The opinion of the court was delivered by: Richard J. Sullivan, District Judge
Plaintiff Nicholas Scarangella brings this action under the Employee Retirement Income Security Act of 1974 ("ERISA"), 29 U.S.C. § 1001 et seq., alleging that his wife was wrongfully denied benefits under the terms of an employee benefits plan that was insured by Defendant Group Health Inc. ("GHI"), and administered by Plaintiff's employer, Defendant Scarangella & Sons, doing business as Village Fuel ("Village Fuel"). GHI brings counterclaims under ERISA for restitution, as well as rescission and reformation of its insurance contract with Village Fuel. GHI also brings three similar crossclaims against Village Fuel for restitution, rescission, and reformation. Finally, Village Fuel brings a crossclaim against GHI for breach of fiduciary duty under ERISA.
Before the Court are motions for summary judgment by GHI and Village Fuel. For the reasons set forth below, GHI's motion is denied, Village Fuel's motion is granted in part and denied in part, and the Court enters partial summary judgment in favor of Plaintiff, sua sponte.
Village Fuel is a Long Island heating and plumbing services company, which was created in 1949 by Plaintiff's father. (O'Mahony Decl. Ex. A, Pl.'s Interrog. Resp. 5.) Village Fuel is named as a party in its capacity as the administrator of the Village Fuel Employee Benefits Plan (the "Village Fuel Plan"). Patrick Scarangella is Plaintiff's brother and the President of Village Fuel. (Id.)
In the spring of 2002, Village Fuel entered into a contract with GHI (the "GHI Contract" or "Contract"), which provided for health insurance coverage as part of the Village Fuel Plan. On June 1, 2002, Plaintiff enrolled in the health insurance coverage program of the Village Fuel Plan, as provided for under the terms of the GHI Contract.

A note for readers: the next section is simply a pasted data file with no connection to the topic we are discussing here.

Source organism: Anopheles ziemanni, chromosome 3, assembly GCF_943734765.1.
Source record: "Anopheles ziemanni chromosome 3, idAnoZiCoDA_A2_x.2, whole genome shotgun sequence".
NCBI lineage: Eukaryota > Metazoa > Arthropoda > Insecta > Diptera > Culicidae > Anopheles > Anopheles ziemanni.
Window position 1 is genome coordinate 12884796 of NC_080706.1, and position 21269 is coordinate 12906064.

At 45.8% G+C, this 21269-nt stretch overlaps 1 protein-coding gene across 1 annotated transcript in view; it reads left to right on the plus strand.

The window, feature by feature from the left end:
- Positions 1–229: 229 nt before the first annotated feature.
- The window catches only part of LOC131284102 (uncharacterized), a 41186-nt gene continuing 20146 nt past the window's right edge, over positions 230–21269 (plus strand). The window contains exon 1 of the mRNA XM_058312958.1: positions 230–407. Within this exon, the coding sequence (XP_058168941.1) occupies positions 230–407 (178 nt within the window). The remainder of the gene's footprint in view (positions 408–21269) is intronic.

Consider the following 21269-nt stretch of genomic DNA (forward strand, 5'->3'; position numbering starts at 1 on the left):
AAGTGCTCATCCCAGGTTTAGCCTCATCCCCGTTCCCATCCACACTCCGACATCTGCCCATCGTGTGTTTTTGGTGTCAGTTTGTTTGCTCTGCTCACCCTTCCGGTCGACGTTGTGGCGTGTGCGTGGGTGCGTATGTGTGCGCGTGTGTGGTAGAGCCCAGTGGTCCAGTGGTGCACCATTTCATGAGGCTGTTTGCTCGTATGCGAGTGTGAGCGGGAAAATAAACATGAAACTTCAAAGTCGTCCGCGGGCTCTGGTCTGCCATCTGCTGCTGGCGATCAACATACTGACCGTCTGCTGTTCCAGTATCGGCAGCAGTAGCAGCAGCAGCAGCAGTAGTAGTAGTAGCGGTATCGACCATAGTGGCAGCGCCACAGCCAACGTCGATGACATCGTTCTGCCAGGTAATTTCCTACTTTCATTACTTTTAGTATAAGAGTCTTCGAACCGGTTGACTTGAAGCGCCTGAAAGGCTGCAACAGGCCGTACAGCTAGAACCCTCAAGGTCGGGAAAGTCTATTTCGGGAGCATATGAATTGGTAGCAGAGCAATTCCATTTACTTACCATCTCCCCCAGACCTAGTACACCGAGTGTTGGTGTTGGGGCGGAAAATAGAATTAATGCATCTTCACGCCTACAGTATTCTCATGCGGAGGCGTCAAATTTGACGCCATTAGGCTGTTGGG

Plaintiff received health insurance coverage from GHI for approximately two years. However, on July 19, 2004, GHI notified Village Fuel that it was retroactively terminating the GHI Contract because of alleged inaccuracies in the documents submitted in support of Village Fuel's initial application for health insurance coverage. Specifically, GHI asserted that Village Fuel falsely represented that Plaintiff was eligible for coverage as a "Full-Time Employee," as that term is defined in the GHI Contract. This litigation centers around the parties' efforts to determine their rights and liabilities following GHI's notice of termination of the GHI Contract.
1. Village Fuel's Application For Insurance Coverage
On April 24, 2002, Village Fuel submitted a "Small Employer Group Application Form" to GHI, seeking healthcare benefits for its employees. (GHI 56.1 ¶ 1.) Village Fuel indicated on the application that its employees became "eligible for health coverage" under the Village Fuel Plan after three months of employment, and that it had eleven eligible employees at the time of the application. (Id. ¶¶ 3-4, 8.) Village Fuel also attached to the application a document entitled "Quarterly Tax Combined Withholding, Wage Reporting and Unemployment Insurance" (a "NYS-45 Form"), which identified eleven employees who were on Village Fuel's payroll during the first quarter of 2002, i.e., the period between January 1, 2002 and March 31, 2002. (Id. ¶ 4.)
The NYS-45 Form submitted by Village Fuel in connection with its application indicated that an employee named "Scarangella[,] V[ito]" was employed by Village Fuel and had received $450 in wages during that quarter. (Id. ¶ 5.) The same form indicated that an employee named "Scarangella[,] N[icholas]" was employed by Village Fuel and had also received $450 in wages during the same period. (Id. ¶¶ 6, 7.)
Patrick Scarangella signed the application form on behalf of Village Fuel in his capacity as Village Fuel's President. (Brand Aff. Ex. A-2 at GHI 1303.) The following text appears above his signature: "The information provided in this application is true to the best of my knowledge. I hereby authorize any person, organization or other entity to release to GHI any information requested by GHI in connection with the processing of its application." (Id.)
In a May 17, 2002 letter to GHI that was written on Village Fuel letterhead, Patrick Scarangella supplemented Village Fuel's application by representing that he and Plaintiff "were employed with Village Fuel prior to the dates of actual hire. . . . in a part time capacity and not on the payroll." (Id. at GHI 1335.)